A new report out today from online real estate search site, Trulia.com, finds that nearly one in four current sellers, and these are what we call “organic” sellers, not distressed sellers (foreclosures or short sales) have dropped their sale prices at least once.
On average, they’ve dropped prices 10.6 percent from their original list price. If you add it all up, that’s $27.4 billion dollars slashed off either total U.S. home equity, if you choose to see it that way, or at the very least off of seller expectation.
And that’s what I want to focus on: Seller expectation. Yes, we in the big bad media spend all our time shouting out all these nasty numbers of how far home prices have fallen “nationally” (which is bogus since all real estate is local) and how much one foreclosed property takes off the price of neighboring homes.
And yes we say there is no end in sight until the foreclosure crisis ebbs and buyer confidence restores. So why are so many sellers/agents still so far off the mark in gauging their list prices?
In my DC neighborhood, which has seen really minimal foreclosures if any, two nearly identical houses went up for sale this month, within two blocks of each other, at radically different prices: One at $2.2 million and the other at $1.65 million. It’s all about expectations, and clearly sellers, despite all the media blasts about housing, are still unclear where they stand in today’s marketplace.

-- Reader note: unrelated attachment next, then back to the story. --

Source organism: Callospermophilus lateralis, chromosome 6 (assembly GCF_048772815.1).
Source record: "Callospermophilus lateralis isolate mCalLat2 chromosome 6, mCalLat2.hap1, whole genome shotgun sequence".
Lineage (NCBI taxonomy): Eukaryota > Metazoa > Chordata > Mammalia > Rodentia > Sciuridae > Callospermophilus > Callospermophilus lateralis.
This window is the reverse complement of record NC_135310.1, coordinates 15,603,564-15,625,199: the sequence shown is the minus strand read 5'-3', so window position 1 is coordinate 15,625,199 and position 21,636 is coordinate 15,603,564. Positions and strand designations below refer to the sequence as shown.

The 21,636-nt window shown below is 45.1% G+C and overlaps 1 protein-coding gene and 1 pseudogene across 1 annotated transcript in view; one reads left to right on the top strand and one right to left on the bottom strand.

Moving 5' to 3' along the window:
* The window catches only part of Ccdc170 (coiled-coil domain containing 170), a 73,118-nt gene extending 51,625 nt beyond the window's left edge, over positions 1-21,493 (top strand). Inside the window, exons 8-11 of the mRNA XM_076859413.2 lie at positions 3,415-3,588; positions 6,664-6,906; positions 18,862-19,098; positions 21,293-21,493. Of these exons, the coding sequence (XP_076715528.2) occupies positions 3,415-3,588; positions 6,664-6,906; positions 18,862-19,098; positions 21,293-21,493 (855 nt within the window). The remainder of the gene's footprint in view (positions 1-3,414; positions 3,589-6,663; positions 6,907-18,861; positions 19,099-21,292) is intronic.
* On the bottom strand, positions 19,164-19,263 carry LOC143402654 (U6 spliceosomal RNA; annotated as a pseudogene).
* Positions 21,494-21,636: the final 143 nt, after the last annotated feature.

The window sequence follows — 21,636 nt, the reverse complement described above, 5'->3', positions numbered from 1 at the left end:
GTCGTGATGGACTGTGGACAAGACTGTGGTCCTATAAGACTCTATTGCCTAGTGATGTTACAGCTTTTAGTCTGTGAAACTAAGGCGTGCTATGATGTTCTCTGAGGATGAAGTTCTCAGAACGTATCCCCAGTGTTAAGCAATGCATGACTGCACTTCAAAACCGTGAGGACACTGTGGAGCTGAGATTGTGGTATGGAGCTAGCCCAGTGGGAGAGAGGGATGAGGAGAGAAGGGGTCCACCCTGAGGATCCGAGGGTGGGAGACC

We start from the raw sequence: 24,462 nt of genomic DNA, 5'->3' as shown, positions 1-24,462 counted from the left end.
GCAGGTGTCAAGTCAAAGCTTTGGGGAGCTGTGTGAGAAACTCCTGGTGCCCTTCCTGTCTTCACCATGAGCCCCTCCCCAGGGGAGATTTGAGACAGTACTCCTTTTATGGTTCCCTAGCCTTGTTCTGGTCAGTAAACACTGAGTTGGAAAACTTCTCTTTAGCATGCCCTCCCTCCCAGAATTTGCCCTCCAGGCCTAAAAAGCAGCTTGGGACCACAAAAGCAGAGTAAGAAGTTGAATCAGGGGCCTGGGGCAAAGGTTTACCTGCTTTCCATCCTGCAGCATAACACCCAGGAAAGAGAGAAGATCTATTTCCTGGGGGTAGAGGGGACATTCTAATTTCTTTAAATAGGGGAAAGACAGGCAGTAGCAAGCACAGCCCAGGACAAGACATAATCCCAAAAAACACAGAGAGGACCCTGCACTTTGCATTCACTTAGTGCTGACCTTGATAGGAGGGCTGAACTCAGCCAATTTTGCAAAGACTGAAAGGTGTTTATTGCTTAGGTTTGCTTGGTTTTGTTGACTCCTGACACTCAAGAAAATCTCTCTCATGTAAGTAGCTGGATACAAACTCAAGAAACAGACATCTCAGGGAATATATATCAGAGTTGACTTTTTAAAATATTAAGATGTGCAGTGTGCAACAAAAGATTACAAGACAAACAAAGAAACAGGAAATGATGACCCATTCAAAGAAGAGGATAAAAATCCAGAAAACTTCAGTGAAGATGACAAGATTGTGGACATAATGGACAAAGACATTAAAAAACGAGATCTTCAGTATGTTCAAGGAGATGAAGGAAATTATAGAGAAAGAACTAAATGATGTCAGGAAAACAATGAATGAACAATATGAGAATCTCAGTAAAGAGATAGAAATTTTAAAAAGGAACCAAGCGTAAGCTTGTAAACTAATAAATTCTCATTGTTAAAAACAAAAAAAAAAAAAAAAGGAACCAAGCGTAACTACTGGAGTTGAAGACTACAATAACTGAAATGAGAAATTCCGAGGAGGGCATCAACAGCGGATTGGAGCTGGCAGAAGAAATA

Neighborhood Realtors told me the first house was radically overpriced, but the sellers were stubborn, and, as expected, they dropped the price after a month of no bites. But they didn’t drop even close to the price of the other house.
These sellers just think that’s what it’s worth. Now the other sellers may be in more of a hurry to get out; I admit I don’t know, but it will be interesting to see if it goes quickly. I’ve seen houses that are aggressively priced move very quickly, and others not so well priced languish for months.
That simply says there is plenty of demand out there, at the right price. I’m already hearing of a return to bidding wars in parts of New York and New Jersey, where prices are too tempting to resist, and out in the most distressed areas of Phoenix and San Diego, sales are bumping up, but I caution that those are mostly on foreclosures.
It’s the organic market that I still see as the conundrum. Organic sales have fallen off much farther than most buyers and sellers know and/or appreciate, especially on the East Coast.
Organic sales are also more sensitive to mortgage rates, since organic sales are not going to be at the rock-bottom discount rates that foreclosures are. Given that mortgage rates are rising, subtracting buying power from those few in the market, more sellers will likely have to lower their prices and their expectations.
Questions? Comments? RealtyCheck@cnbc.com